Thursday, February 13, 2014

Abraham Lincoln, Charles Darwin


Scrolling through Facebook this morning, I found two of my old college friends, representing opposite sides of the American political divide, had posted links to articles--articles that set me to thinking.

The first, from my conservative pal, was a piece by Bill Federer comparing and contrasting Abraham Lincoln and Charles Darwin. The occasion for the article was the coincidence that Darwin and Lincoln were both born February 12, 1809. Federer all but deifies Lincoln but does a typical relgious-right hatchet job on Darwin. Federer pulls some egregiously racist quotes from Darwin's works, blames the scientist for social darwinism, and links the theory of evolution to the politics of Hitler, Stalin, and Pol Pot.

In response to Federer I note that Darwin and Lincoln were, in fact, both abolitionists. They were also, products of their times, both racist by modern standards. While Darwin's racist statements may make him morally flawed, they do not reflect on the accuracy of his scientific observations. Nor, do I think, can we hold Darwin responsible for the atrocities committed by later generations who misused his work.

In short, Federer's critique of Darwin is a blatant ad hominem attack. He goes after the man but does not address the issues.

My liberal friend linked to this article at Religion Dispatches magazine's website. In it Stephanie Krehbiel  raises the question of whether the moral failings of prominent 20th century Mennonite theologian John Howard Yoder should color our reading of his work. She calls it the "Woody Allen problem."

I’ve been thinking of Yoder since Woody Allen received his Golden Globe award for Lifetime Achievement last month which has resuscitated public discussion of whether a man who married his partner's daughter, and who’s still accused of molestation by his now-adult daughter (who was seven years old at the time), should be receiving accolades of any kind. “There would be some measure of accountability in not giving Oscars and Golden Globes to such men,” writes Victoria Brownworth in Shewired. “A small gesture toward their victims, but a statement that those victims matter, irrespective of canon or genius. The only way to make the crimes stop is to stop rewarding their perpetrators. For now that seems to be the only recourse we still have.”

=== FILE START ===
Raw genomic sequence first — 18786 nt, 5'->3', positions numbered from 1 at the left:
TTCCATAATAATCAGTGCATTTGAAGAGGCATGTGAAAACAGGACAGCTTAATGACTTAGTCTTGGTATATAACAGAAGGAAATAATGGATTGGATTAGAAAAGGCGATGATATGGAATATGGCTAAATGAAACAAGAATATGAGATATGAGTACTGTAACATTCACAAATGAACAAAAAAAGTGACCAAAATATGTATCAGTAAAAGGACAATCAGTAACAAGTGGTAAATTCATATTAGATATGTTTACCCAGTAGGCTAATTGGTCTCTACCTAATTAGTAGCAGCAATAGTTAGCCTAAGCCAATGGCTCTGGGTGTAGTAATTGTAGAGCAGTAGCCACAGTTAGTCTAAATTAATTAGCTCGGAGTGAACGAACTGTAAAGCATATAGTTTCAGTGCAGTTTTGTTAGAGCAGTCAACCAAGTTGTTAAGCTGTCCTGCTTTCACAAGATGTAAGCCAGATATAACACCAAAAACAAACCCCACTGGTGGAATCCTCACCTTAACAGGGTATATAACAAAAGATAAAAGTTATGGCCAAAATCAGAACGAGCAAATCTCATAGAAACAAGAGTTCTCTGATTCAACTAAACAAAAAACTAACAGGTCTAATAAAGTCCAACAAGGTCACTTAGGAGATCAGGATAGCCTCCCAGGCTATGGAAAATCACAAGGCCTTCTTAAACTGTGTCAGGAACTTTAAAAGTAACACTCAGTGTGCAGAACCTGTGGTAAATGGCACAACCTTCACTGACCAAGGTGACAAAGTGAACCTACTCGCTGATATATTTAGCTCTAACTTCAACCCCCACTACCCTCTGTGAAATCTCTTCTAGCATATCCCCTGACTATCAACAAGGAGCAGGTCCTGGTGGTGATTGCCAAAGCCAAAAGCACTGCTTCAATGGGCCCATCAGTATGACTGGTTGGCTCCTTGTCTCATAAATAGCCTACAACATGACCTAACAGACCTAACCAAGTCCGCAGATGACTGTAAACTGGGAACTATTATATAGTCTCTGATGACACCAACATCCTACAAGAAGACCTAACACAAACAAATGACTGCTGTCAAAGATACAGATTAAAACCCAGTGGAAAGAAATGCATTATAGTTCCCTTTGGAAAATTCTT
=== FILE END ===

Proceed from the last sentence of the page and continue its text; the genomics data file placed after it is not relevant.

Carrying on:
Yesterday, in a lunchtime conversation with a colleague, I referenced Woody Allen's movie "Sleeper," a movie that was made before my interlocutor was born. By way of explanation I said, "It was back when Woody Allen was still funny, before he was a child molester." It was a glib, sarcastic remark made in an informal conversation. For the purposes of this blog I should probably note that Allen has been accused of the sexual abuse of a minor but that he has not been convicted.   He is an alleged child molester.

I think the last Woody Allen movie that I watched was Love and Death (1975). Since that time I just haven't been interested in his work. I will admit that the accusations against Allen color my perceptions. I don't want to see his movies. I don't want to spend my money to support the work of a man whose alleged actions I find morally reprehensible.

I am torn, though, over the question of whether he should have received that lifetime achievement award. His work clearly has merit apart from his personal moral failings. Is it possible to reward the quality of his films without approving his actions? Would withholding an award on the basis of his personal life amount to an ad hominem attack?

An unintended consequence Allen's Golden Globe award is that it has raised awareness and sparked discussion of the very real, very serious problems of child sexual abuse and the ways that some abusers can use their power, prestige, and privilege to get away with it. I am not, of course, suggesting that this in any way serves as a justification for giving Allen that award.

Granted, there is a great qualitative difference between Woody Allen's movies, which are essentially entertainments, and Charles Darwin's objectively verifiable science. And here is where the case of John Howard Yoder comes in. Yoder was neither an objective scientist nor an entertainer. He was influential ethical thinker, an intellectual apolgoist for pacifism. He was also a serial sex abuser. Because of his powerful and privileged position Yoder got away with it for a long time. When the institutions to which he was beholden finally acted, it was too little and too late. Krehbiel notes that Yoder still has defenders: people--men--who, in defense of Yoder's work, minimize his actions. That, in itself, is wrong. But how are we to respond to the work of an ethicist who behaved so unethically, a pacifist who perpetrated sexual violence?

I don't have any easy answers. Maybe there aren't any. There are, however, serious ethical questions to wrestle with. One thing is clear. Krehbiel's article is a plea for the voices of the victims to be heard. Justice demands no less.

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